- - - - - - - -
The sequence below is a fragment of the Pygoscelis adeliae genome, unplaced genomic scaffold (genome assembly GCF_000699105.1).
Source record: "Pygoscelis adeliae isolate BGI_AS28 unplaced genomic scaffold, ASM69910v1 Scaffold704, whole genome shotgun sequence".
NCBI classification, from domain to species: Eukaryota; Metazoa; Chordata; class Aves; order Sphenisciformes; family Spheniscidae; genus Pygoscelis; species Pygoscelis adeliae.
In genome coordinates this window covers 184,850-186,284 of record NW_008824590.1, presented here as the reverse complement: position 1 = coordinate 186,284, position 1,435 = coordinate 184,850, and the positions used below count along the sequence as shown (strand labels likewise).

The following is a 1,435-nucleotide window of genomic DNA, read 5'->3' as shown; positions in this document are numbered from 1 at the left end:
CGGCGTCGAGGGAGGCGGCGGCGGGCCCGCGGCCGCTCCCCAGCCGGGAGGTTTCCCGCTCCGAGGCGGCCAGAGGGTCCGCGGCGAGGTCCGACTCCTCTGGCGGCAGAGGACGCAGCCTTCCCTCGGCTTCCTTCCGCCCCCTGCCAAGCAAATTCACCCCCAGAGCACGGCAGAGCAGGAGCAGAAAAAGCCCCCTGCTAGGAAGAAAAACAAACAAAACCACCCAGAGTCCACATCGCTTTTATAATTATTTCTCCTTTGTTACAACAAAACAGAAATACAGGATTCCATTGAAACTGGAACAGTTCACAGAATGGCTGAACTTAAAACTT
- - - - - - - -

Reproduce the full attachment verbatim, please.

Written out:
The sequence below is a fragment of the Pygoscelis adeliae genome, unplaced genomic scaffold (genome assembly GCF_000699105.1).
Source record: "Pygoscelis adeliae isolate BGI_AS28 unplaced genomic scaffold, ASM69910v1 Scaffold704, whole genome shotgun sequence".
NCBI classification, from domain to species: Eukaryota; Metazoa; Chordata; class Aves; order Sphenisciformes; family Spheniscidae; genus Pygoscelis; species Pygoscelis adeliae.
In genome coordinates this window covers 184,850-186,284 of record NW_008824590.1, presented here as the reverse complement: position 1 = coordinate 186,284, position 1,435 = coordinate 184,850, and the positions used below count along the sequence as shown (strand labels likewise).

The following is a 1,435-nucleotide window of genomic DNA, read 5'->3' as shown; positions in this document are numbered from 1 at the left end:
CGGCGTCGAGGGAGGCGGCGGCGGGCCCGCGGCCGCTCCCCAGCCGGGAGGTTTCCCGCTCCGAGGCGGCCAGAGGGTCCGCGGCGAGGTCCGACTCCTCTGGCGGCAGAGGACGCAGCCTTCCCTCGGCTTCCTTCCGCCCCCTGCCAAGCAAATTCACCCCCAGAGCACGGCAGAGCAGGAGCAGAAAAAGCCCCCTGCTAGGAAGAAAAACAAACAAAACCACCCAGAGTCCACATCGCTTTTATAATTATTTCTCCTTTGTTACAACAAAACAGAAATACAGGATTCCATTGAAACTGGAACAGTTCACAGAATGGCTGAACTTAAAACTT